Mauro De Bettio (Italy)
Bartender At Dead Rabbits from the series 'BAIKAL BLUES (Irkutsk, Russia 20210 © Arthur Bauer
Señor Jovino © Mauro De Bettio
I met Señor Jovino on the Camino de Santiago, in Villaluz, a small village in Asturias, North of Spain.
He walked by my side talking non-stop, explaining how beautiful his land is. He invited me to his house and then to the stable, proudly showing me his cattles and his giant roosters, which he cleaned and brushed for the photo.
Dovlet Annayev (Germany)
Assaf Sharon (Israel)
Kelly-Ann Bobb (Trinidad and Tobago)
Payos from the series 'Ha'Edah' © Assaf Sharon
Jabari from the series 'Sacred Bodies: Black bodies and the divine' © Kelly-Ann Bobb
My work seeks to reclaim divine bodily autonomy and agency for African diasporic peoples through the sacred perspective lens of Black bodies. Spirituality, sex, and race are the foci of my photographic portraits where I explore and centre concepts of femininity, masculinity, movement, belongingness, and space.
Bruno Araluce Courballee-Thevenin (Spain)
Absent Innocence © Bruno Araluce Courballee-Thevenin
Palestinian is seen using a slingshot against Israeli soldiers during the clashes Palestinians clashed with the Israeli army during a demonstration in the village of Kafr Qaddum.
Diana Cheren Nygren (United States)
Before the Waterfall from the series "Persistence of Family" © Diana Cheren Nygren
This series interrogates the role of family relationships and history in shaping our sense of ourselves and our place in the world. I have composited photographs of my ancestors and my children. My paternal grandmother's family arrived in the United States from a small village outside of Odessa at the beginning of the 20th century. The work portrays the layered process of becoming as a complex interweaving of time, place, and identity.
Eric Kunsman (United States)
Mark Duffy (Canada)
585.671.9976 & 585.671.9880- 185 West Main Street, Webster, NY 14580 from the series 'Life-Lines Throughout the United States' © Eric Kunsman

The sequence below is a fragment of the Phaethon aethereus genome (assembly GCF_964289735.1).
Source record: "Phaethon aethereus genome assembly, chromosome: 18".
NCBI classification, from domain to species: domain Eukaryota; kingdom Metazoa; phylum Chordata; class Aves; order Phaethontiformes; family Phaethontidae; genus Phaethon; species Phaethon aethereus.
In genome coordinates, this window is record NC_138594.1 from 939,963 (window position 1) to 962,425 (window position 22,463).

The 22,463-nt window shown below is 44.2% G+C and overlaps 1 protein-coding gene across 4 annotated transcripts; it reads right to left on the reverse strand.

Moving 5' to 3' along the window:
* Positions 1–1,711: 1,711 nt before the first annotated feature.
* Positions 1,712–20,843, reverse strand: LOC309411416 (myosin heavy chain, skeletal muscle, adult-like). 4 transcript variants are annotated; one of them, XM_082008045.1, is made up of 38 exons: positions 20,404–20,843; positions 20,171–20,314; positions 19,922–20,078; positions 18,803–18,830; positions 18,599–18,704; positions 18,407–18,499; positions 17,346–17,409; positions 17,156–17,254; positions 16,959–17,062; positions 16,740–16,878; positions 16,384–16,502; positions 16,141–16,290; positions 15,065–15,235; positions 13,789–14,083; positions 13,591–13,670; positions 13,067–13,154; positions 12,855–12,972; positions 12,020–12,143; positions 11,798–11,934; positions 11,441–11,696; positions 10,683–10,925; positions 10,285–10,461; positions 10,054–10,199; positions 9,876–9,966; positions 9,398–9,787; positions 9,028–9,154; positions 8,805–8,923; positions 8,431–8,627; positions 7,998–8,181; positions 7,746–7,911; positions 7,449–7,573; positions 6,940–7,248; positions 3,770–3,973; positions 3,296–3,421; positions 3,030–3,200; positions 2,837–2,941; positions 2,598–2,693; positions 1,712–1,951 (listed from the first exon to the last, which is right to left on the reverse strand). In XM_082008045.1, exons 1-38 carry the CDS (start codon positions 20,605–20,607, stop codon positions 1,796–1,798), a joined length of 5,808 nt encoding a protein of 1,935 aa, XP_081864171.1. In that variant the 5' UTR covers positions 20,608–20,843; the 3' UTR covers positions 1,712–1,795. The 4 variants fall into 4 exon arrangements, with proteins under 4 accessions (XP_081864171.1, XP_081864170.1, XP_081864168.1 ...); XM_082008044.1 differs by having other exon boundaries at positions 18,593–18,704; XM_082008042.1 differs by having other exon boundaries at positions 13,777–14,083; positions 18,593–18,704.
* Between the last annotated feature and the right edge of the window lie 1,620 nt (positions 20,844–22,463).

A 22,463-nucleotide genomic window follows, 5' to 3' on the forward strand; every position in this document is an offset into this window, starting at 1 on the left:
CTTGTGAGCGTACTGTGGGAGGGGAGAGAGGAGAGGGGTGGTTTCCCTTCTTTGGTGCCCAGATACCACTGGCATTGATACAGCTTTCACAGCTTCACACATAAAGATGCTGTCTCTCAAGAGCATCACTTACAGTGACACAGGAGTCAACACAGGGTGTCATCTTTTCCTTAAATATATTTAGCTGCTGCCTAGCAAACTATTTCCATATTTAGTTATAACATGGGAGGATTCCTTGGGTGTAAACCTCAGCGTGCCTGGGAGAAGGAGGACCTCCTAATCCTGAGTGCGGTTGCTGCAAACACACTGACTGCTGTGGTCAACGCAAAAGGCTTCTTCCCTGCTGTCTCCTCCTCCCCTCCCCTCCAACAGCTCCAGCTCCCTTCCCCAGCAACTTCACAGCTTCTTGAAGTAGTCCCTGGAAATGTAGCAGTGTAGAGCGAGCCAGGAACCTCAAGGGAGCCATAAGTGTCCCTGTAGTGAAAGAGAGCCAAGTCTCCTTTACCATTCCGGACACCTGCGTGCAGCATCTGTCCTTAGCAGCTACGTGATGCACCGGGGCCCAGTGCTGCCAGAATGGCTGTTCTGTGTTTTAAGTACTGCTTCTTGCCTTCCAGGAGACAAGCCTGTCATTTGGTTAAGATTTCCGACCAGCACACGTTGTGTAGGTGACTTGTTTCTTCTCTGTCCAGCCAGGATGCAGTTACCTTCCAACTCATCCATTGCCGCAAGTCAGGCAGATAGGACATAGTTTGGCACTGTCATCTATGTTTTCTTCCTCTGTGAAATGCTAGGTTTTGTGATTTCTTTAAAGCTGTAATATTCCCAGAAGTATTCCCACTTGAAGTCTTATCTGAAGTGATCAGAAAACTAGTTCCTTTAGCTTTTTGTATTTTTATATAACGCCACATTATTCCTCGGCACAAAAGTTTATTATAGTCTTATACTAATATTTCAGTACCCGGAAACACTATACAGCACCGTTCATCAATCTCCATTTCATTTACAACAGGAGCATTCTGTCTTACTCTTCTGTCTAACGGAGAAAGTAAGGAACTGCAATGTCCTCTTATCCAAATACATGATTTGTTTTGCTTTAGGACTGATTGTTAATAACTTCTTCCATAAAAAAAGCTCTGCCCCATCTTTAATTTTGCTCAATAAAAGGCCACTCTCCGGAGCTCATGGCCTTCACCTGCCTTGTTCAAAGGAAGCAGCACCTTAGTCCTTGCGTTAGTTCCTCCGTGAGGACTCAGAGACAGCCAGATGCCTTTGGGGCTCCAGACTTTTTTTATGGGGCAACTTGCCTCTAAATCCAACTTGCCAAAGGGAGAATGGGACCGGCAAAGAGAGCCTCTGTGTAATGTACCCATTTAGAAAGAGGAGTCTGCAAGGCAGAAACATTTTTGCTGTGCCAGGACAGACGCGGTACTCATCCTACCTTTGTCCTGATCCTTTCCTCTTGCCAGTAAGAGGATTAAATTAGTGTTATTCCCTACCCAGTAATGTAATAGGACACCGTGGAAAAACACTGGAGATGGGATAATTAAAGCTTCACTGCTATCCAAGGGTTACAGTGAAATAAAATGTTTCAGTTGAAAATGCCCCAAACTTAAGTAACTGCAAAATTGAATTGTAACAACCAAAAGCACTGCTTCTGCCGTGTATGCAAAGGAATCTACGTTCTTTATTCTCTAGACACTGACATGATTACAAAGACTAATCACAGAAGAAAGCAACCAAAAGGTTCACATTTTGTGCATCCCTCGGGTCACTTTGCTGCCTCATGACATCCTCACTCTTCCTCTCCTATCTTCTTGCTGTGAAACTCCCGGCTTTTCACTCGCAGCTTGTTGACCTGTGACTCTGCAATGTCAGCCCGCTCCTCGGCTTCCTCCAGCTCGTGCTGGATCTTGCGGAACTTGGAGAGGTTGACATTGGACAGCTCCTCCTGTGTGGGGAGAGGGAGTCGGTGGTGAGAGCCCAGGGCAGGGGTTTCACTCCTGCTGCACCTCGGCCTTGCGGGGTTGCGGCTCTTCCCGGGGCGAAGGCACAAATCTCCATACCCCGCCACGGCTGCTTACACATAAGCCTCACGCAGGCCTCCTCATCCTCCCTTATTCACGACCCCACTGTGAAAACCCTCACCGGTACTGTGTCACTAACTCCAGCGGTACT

Wild Lynx on the prowl © Mark Duffy
Wild Lynx in Riding Mountain National Park Manitoba Canada.
Paolo Quadrini (Italy)
Swimming from the series 'Coronavirus Therapy' © Paolo Quadrini
On March 11th, 2020 the Italian government prohibited all movements of people within the national territory. I spent 82 days at home on lockdown.
I live alone and every day was uncertain. After savoring weeks of solitude and contemplation, I felt vulnerable and inconsistent, looking for a new prospective.
I was not sure what next day would hold and what news to brace for next, but my home, the finite space where I was confined, was withholding all what I was.
I chose to navigate this uncharted territory exploring the deepest, truthful side of me, the one that just wants to exist. Here is my personal wacky approach to defeat fear and loneliness, a tribute to my strength, my desires, my rebellion.
This is my dissonant, visceral attempt to become my own refuge.
A surreal silent cry.
Javier Arcenillas (Spain)
Gangborder © Javier Arcenillas
Gang members from the San Francisco Gotera prison welcomed into the Yo Cambio program of the Government of San Salvador to keep the most violent gang members occupied and without conflict.
Philip Coburn (United Kingdom)
Arms Fair Armoured Car Models © Philip Coburn
I was on assignment for my newspaper in the Ivory Coast. I along with my written journalist colleague had to attend a security event called Shield Africa so that we could meet a government minister so that we could get accreditation to go out with the local specialist Police units on raids on internet fraudsters and extortionists. I spent a lot of time wandering around fairly dull military equipment stalls and exhibitions and then came across an armoured personnel carrier. I was taking a few pictures of it and then two models came into my frame and sashayed and swayed in unison as if they were promoting a speedster sports car at a motor show. I knew that it was an interesting image as I was capturing it and made for an interesting photograph during a fairly humdrum event.
David Baghdasaryan (France)
Looking Over © David Baghdasaryan
Suspend time, contemplate your life for a moment, unfinished projects or regrets. Is the present the victim of our choices of yesterday? Does the future start now?
Trung Pham Huy (Vietnam)
Tea Harvest © Trung Pham Huy
A group of farmers are picking up tea leaves, under the season of blooming phoenix flowers, in suburb of Bao Loc, the city in central highland of Vietnam.